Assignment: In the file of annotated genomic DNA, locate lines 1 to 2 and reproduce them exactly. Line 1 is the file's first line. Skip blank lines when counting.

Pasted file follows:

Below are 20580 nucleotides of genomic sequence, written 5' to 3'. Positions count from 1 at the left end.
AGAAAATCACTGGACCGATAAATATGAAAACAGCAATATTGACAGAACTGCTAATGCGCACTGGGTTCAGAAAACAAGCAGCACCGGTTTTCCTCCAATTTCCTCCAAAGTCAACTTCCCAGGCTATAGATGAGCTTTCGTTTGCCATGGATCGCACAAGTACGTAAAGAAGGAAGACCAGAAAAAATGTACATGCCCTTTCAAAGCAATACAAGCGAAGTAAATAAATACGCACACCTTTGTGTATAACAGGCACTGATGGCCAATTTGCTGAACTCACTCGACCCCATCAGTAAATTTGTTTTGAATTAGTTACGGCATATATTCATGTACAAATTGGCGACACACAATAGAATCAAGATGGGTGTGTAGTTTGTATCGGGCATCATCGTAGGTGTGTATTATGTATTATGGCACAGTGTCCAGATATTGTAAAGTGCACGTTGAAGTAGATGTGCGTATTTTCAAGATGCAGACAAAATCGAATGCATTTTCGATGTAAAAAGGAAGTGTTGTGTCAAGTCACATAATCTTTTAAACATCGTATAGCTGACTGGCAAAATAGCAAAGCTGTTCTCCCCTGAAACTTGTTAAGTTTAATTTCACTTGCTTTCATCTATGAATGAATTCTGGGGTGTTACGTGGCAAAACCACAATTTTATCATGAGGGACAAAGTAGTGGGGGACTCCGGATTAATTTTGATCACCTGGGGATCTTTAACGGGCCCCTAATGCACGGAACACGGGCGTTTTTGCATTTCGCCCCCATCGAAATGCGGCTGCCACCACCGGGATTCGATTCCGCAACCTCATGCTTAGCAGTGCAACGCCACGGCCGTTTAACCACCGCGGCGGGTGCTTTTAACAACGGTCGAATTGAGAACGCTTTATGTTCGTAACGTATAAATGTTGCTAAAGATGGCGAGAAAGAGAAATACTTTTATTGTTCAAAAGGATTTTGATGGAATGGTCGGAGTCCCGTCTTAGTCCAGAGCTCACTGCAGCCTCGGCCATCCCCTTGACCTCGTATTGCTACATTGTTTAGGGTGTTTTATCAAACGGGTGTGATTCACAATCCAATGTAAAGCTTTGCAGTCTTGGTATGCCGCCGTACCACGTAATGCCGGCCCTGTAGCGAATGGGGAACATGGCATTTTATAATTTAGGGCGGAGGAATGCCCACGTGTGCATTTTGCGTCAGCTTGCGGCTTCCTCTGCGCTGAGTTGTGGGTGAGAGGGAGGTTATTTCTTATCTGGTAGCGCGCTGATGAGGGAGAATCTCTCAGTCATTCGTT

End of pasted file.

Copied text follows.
Below are 20580 nucleotides of genomic sequence, written 5' to 3'. Positions count from 1 at the left end.
AGAAAATCACTGGACCGATAAATATGAAAACAGCAATATTGACAGAACTGCTAATGCGCACTGGGTTCAGAAAACAAGCAGCACCGGTTTTCCTCCAATTTCCTCCAAAGTCAACTTCCCAGGCTATAGATGAGCTTTCGTTTGCCATGGATCGCACAAGTACGTAAAGAAGGAAGACCAGAAAAAATGTACATGCCCTTTCAAAGCAATACAAGCGAAGTAAATAAATACGCACACCTTTGTGTATAACAGGCACTGATGGCCAATTTGCTGAACTCACTCGACCCCATCAGTAAATTTGTTTTGAATTAGTTACGGCATATATTCATGTACAAATTGGCGACACACAATAGAATCAAGATGGGTGTGTAGTTTGTATCGGGCATCATCGTAGGTGTGTATTATGTATTATGGCACAGTGTCCAGATATTGTAAAGTGCACGTTGAAGTAGATGTGCGTATTTTCAAGATGCAGACAAAATCGAATGCATTTTCGATGTAAAAAGGAAGTGTTGTGTCAAGTCACATAATCTTTTAAACATCGTATAGCTGACTGGCAAAATAGCAAAGCTGTTCTCCCCTGAAACTTGTTAAGTTTAATTTCACTTGCTTTCATCTATGAATGAATTCTGGGGTGTTACGTGGCAAAACCACAATTTTATCATGAGGGACAAAGTAGTGGGGGACTCCGGATTAATTTTGATCACCTGGGGATCTTTAACGGGCCCCTAATGCACGGAACACGGGCGTTTTTGCATTTCGCCCCCATCGAAATGCGGCTGCCACCACCGGGATTCGATTCCGCAACCTCATGCTTAGCAGTGCAACGCCACGGCCGTTTAACCACCGCGGCGGGTGCTTTTAACAACGGTCGAATTGAGAACGCTTTATGTTCGTAACGTATAAATGTTGCTAAAGATGGCGAGAAAGAGAAATACTTTTATTGTTCAAAAGGATTTTGATGGAATGGTCGGAGTCCCGTCTTAGTCCAGAGCTCACTGCAGCCTCGGCCATCCCCTTGACCTCGTATTGCTACATTGTTTAGGGTGTTTTATCAAACGGGTGTGATTCACAATCCAATGTAAAGCTTTGCAGTCTTGGTATGCCGCCGTACCACGTAATGCCGGCCCTGTAGCGAATGGGGAACATGGCATTTTATAATTTAGGGCGGAGGAATGCCCACGTGTGCATTTTGCGTCAGCTTGCGGCTTCCTCTGCGCTGAGTTGTGGGTGAGAGGGAGGTTATTTCTTATCTGGTAGCGCGCTGATGAGGGAGAATCTCTCAGTCATTCGTT